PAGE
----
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Publication numberUS4415041 A
Publication typeGrant
Application numberUS 06/321,114
Publication dateNov 15, 1983
Filing dateNov 13, 1981
Priority dateNov 13, 1981
Fee statusPaid
Publication number06321114, 321114, US 4415041 A, US 4415041A, US-A-4415041, US4415041 A, US4415041A
InventorsCharles K. Fackler
Original AssigneeM & W Gear Company
Export CitationBiBTeX, EndNote, RefMan
External Links: USPTO, USPTO Assignment, Espacenet
Minimum till rotary hoe
US 4415041 A
A minimum tillage rotary hoe includes a tool bar mounted transverse to the direction of field travel. Projecting rearwardly from the tool bar are a plurality of rotary hoe support arms each having a single, uniform diameter, multi-tined rotary hoe affixed to the end thereof. The rotary hoe members are staggered to define a forward row and a rear row of hoe members, each row defining generally a separate, single axis of rotation. The axes of the rows are separated by a distance less than the diameter of the rotary hoes but greater than about 0.8 the diameter of the rotary hoes. Separation is considered critical in order to render the hoes self-cleaning. Self-cleaning of field trash is effected by movement of adjacent hoes and more particularly the tines of adjacent hoes past one another to clean out the trash.
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What is claimed is:
1. An improved rotary hoe implement, comprising, in combination:
a plurality of generally circular, multiple tined, rotary hoe members, each hoe member including a center pivot axis about which the member rotates as it moves through earth;
a tool bar and a support arm for each hoe member connected to the tool bar for mounting the hoe members with their pivot axis generally transverse to the direction of travel of the hoe members in the earth, alternate longer support arms being mounted over adjacent hoe members and positioned above the hoe members by a distance at least equal to or greater than 1.30, the radius of a hoe member, said support arms providing for the axis of mounting of adjacent hoe members being offset in the direction of the hoe member travel, said offset being less than the maximum diameter of the hoe members and greater than 0.8 times the diameter of the hoe member and defining means for partial overlap of the rotary path of adjacent hoe members to clean out field trash from the tines of adjacent hoe members.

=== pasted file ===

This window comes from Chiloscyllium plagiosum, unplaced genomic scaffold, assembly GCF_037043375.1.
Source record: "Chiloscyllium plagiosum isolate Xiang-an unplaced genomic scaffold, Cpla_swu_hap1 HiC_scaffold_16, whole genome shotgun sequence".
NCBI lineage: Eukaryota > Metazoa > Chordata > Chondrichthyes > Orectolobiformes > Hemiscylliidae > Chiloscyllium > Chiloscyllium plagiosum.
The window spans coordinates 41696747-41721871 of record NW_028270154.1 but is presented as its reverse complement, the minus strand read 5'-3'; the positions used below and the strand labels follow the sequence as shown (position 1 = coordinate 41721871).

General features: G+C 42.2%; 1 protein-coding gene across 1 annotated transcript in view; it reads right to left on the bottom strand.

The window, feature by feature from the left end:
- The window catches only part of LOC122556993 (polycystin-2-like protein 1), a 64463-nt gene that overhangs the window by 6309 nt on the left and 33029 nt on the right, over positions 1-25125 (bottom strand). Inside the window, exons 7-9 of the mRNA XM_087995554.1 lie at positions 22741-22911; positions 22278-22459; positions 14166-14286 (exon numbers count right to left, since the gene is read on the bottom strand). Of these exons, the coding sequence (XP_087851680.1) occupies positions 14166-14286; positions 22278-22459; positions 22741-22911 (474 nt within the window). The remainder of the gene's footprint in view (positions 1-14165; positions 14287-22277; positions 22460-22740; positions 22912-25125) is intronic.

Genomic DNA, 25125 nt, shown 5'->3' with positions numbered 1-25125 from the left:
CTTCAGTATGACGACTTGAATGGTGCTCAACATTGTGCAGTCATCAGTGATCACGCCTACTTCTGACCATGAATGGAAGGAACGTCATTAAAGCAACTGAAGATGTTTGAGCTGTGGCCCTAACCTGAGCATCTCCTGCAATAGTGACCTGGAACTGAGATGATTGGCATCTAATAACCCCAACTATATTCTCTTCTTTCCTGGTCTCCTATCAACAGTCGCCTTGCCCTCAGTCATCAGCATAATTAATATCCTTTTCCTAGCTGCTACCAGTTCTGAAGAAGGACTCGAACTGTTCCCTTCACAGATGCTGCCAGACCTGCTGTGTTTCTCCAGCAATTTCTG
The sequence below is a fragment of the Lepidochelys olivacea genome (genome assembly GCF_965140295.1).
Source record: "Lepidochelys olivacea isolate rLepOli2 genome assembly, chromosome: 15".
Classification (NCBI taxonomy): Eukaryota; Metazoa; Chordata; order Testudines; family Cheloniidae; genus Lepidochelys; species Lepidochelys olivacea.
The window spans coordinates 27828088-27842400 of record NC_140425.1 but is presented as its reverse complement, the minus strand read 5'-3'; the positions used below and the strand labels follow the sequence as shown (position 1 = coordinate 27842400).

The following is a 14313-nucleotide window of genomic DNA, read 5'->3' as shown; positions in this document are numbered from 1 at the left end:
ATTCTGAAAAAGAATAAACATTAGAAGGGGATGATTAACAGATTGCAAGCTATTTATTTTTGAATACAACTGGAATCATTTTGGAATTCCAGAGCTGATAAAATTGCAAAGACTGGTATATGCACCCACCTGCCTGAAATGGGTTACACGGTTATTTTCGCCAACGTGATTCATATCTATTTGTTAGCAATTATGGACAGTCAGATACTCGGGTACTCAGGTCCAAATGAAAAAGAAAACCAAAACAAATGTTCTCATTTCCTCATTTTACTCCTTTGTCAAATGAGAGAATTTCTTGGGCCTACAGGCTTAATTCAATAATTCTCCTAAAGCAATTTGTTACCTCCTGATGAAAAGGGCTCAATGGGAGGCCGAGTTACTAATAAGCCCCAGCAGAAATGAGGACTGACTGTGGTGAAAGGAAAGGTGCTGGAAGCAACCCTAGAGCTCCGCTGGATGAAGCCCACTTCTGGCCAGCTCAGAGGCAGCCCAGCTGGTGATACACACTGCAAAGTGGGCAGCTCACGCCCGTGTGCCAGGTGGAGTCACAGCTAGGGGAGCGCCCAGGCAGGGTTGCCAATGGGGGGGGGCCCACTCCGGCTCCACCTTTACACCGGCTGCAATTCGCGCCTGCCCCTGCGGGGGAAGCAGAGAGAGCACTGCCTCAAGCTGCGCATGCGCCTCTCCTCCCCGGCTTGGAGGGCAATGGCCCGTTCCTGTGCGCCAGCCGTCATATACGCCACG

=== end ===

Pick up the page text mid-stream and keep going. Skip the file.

This invention relates to an improved rotary hoe implement comprised of a plurality of multiple tined, equal radial, rotary hoe members mounted on a tool bar.

Heretofore there have been available minimum tillage rotary hoe farm implements comprised of a tool bar mounted transverse to the direction of field travel with a plurality of rotary hoe members attached to the tool bar for tilling the soil as the implement is drawn by a prime mover such as a tractor. The construction believed to be most closely related to the present invention is an apparatus as depicted in FIG. 1 which is made and sold by applicant. That apparatus includes a transverse tool bar from which a plurality of rotary hoe support arms project rearwardly. Each of the arms is spring biased downwardly toward the soil and a single rotary hoe is attached to the end of each arm. Each rotary hoe is fabricated from a plurality of radially extending tines which are pointed for penetration of the earth or soil as they are drawn through a field. The tines thus form a rotary shaped hoe having an appearance similar to the spokes of a wheel. Each of the hoes attached to the tool bar has a substantially equal radius. The hoes are mounted to define two overlapping alternating rows of rotary hoes. The offset of the center of these overlapping rows is approximately 71/2 inches which is less than the radius of the rotary hoes. Additionally, each rotary hoe is mounted on an arm which extends in the direction of field travel and includes a axle projected at right angles from the arm for mounting of the rotary hoe. The arm is thus generally L-shaped.

It has been found with an implement of the described construction that corn stalks and other field trash may become locked or entangled in the radial tines forming the rotary hoe. As the implement is drawn through a field, adjacent hoes then tend to become locked into position and the implement loses its usefulness. The present invention contemplates a construction which overcomes this disadvantage.